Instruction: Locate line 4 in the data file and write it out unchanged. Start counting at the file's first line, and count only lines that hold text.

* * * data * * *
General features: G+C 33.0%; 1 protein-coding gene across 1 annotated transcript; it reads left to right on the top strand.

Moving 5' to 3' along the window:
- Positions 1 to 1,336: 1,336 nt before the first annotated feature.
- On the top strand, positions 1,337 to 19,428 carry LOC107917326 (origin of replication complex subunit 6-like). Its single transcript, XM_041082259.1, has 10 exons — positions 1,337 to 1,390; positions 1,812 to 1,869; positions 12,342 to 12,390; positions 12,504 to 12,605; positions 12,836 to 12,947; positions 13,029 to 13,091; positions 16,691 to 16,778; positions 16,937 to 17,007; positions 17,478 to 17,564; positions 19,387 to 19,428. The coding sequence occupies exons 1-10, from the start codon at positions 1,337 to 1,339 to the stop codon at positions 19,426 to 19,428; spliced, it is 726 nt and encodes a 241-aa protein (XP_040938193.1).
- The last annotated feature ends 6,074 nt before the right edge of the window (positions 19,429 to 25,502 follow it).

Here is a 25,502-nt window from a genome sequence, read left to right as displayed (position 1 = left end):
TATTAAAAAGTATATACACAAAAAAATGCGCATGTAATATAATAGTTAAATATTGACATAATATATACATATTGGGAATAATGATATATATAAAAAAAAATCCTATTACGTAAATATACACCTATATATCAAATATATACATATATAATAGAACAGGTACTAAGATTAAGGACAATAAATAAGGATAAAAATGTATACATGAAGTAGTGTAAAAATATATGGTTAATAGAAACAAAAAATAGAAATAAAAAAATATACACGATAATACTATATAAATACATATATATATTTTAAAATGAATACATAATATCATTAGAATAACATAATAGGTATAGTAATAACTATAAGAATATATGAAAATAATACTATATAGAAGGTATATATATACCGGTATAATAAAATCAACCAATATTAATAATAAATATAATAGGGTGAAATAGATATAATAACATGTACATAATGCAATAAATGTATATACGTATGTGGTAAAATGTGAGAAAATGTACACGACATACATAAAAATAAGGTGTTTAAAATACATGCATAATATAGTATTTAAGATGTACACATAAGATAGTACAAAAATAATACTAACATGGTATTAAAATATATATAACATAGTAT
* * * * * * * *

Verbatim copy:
- On the top strand, positions 1,337 to 19,428 carry LOC107917326 (origin of replication complex subunit 6-like). Its single transcript, XM_041082259.1, has 10 exons — positions 1,337 to 1,390; positions 1,812 to 1,869; positions 12,342 to 12,390; positions 12,504 to 12,605; positions 12,836 to 12,947; positions 13,029 to 13,091; positions 16,691 to 16,778; positions 16,937 to 17,007; positions 17,478 to 17,564; positions 19,387 to 19,428. The coding sequence occupies exons 1-10, from the start codon at positions 1,337 to 1,339 to the stop codon at positions 19,426 to 19,428; spliced, it is 726 nt and encodes a 241-aa protein (XP_040938193.1).